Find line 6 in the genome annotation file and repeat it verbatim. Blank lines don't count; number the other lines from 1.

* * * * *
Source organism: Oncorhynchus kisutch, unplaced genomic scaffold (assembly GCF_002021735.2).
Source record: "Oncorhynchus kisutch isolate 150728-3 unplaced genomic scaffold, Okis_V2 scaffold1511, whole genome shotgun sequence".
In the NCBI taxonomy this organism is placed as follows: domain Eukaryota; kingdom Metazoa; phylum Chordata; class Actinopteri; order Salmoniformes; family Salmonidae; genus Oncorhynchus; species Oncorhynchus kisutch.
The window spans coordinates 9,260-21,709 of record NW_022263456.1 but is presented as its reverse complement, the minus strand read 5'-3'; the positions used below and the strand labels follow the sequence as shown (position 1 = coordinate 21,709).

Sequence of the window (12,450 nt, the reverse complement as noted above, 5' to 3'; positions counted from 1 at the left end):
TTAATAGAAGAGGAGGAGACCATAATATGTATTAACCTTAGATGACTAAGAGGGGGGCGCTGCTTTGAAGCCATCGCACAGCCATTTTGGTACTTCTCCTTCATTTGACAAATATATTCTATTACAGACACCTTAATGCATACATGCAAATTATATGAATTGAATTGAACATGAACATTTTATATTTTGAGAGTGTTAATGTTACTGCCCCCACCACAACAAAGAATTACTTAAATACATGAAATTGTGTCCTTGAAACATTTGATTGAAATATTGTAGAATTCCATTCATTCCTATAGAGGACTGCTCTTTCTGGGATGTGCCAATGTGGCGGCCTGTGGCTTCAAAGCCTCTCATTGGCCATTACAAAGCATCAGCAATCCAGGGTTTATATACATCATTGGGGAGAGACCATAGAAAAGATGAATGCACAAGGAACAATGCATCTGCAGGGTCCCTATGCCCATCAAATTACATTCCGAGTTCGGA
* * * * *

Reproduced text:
TTAATAGAAGAGGAGGAGACCATAATATGTATTAACCTTAGATGACTAAGAGGGGGGCGCTGCTTTGAAGCCATCGCACAGCCATTTTGGTACTTCTCCTTCATTTGACAAATATATTCTATTACAGACACCTTAATGCATACATGCAAATTATATGAATTGAATTGAACATGAACATTTTATATTTTGAGAGTGTTAATGTTACTGCCCCCACCACAACAAAGAATTACTTAAATACATGAAATTGTGTCCTTGAAACATTTGATTGAAATATTGTAGAATTCCATTCATTCCTATAGAGGACTGCTCTTTCTGGGATGTGCCAATGTGGCGGCCTGTGGCTTCAAAGCCTCTCATTGGCCATTACAAAGCATCAGCAATCCAGGGTTTATATACATCATTGGGGAGAGACCATAGAAAAGATGAATGCACAAGGAACAATGCATCTGCAGGGTCCCTATGCCCATCAAATTACATTCCGAGTTCGGA